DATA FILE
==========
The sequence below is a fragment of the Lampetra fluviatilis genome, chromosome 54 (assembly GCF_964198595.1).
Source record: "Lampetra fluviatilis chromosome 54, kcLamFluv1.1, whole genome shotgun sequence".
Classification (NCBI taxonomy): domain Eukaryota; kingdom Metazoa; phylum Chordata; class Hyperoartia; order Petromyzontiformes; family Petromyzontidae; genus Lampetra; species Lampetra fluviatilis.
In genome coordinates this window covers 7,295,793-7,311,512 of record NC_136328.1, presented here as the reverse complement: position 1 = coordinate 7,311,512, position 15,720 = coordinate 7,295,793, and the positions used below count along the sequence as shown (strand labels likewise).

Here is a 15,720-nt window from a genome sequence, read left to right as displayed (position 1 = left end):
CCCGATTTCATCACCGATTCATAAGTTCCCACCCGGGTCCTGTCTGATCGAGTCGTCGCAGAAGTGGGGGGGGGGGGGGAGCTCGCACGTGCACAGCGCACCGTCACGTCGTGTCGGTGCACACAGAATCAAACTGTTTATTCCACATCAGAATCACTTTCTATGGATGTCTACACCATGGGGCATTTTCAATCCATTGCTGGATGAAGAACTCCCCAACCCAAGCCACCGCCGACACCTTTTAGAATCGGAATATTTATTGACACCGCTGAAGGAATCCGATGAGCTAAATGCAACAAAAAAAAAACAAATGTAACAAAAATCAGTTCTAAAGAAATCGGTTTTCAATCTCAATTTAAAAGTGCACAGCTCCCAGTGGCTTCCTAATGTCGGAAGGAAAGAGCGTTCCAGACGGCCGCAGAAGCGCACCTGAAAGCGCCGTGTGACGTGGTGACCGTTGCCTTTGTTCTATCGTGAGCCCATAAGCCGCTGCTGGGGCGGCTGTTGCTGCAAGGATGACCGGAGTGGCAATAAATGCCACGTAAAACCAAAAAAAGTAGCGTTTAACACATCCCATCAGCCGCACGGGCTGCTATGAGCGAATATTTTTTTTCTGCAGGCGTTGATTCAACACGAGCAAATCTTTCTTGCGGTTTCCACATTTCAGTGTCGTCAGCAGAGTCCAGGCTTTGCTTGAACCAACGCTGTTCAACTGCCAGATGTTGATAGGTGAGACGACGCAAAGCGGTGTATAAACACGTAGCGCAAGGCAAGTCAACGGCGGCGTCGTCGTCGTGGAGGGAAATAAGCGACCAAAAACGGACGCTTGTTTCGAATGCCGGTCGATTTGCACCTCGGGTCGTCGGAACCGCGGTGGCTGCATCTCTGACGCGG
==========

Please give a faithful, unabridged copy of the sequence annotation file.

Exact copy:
The sequence below is a fragment of the Lampetra fluviatilis genome, chromosome 54 (assembly GCF_964198595.1).
Source record: "Lampetra fluviatilis chromosome 54, kcLamFluv1.1, whole genome shotgun sequence".
Classification (NCBI taxonomy): domain Eukaryota; kingdom Metazoa; phylum Chordata; class Hyperoartia; order Petromyzontiformes; family Petromyzontidae; genus Lampetra; species Lampetra fluviatilis.
In genome coordinates this window covers 7,295,793-7,311,512 of record NC_136328.1, presented here as the reverse complement: position 1 = coordinate 7,311,512, position 15,720 = coordinate 7,295,793, and the positions used below count along the sequence as shown (strand labels likewise).

Here is a 15,720-nt window from a genome sequence, read left to right as displayed (position 1 = left end):
CCCGATTTCATCACCGATTCATAAGTTCCCACCCGGGTCCTGTCTGATCGAGTCGTCGCAGAAGTGGGGGGGGGGGGGGAGCTCGCACGTGCACAGCGCACCGTCACGTCGTGTCGGTGCACACAGAATCAAACTGTTTATTCCACATCAGAATCACTTTCTATGGATGTCTACACCATGGGGCATTTTCAATCCATTGCTGGATGAAGAACTCCCCAACCCAAGCCACCGCCGACACCTTTTAGAATCGGAATATTTATTGACACCGCTGAAGGAATCCGATGAGCTAAATGCAACAAAAAAAAAACAAATGTAACAAAAATCAGTTCTAAAGAAATCGGTTTTCAATCTCAATTTAAAAGTGCACAGCTCCCAGTGGCTTCCTAATGTCGGAAGGAAAGAGCGTTCCAGACGGCCGCAGAAGCGCACCTGAAAGCGCCGTGTGACGTGGTGACCGTTGCCTTTGTTCTATCGTGAGCCCATAAGCCGCTGCTGGGGCGGCTGTTGCTGCAAGGATGACCGGAGTGGCAATAAATGCCACGTAAAACCAAAAAAAGTAGCGTTTAACACATCCCATCAGCCGCACGGGCTGCTATGAGCGAATATTTTTTTTCTGCAGGCGTTGATTCAACACGAGCAAATCTTTCTTGCGGTTTCCACATTTCAGTGTCGTCAGCAGAGTCCAGGCTTTGCTTGAACCAACGCTGTTCAACTGCCAGATGTTGATAGGTGAGACGACGCAAAGCGGTGTATAAACACGTAGCGCAAGGCAAGTCAACGGCGGCGTCGTCGTCGTGGAGGGAAATAAGCGACCAAAAACGGACGCTTGTTTCGAATGCCGGTCGATTTGCACCTCGGGTCGTCGGAACCGCGGTGGCTGCATCTCTGACGCGG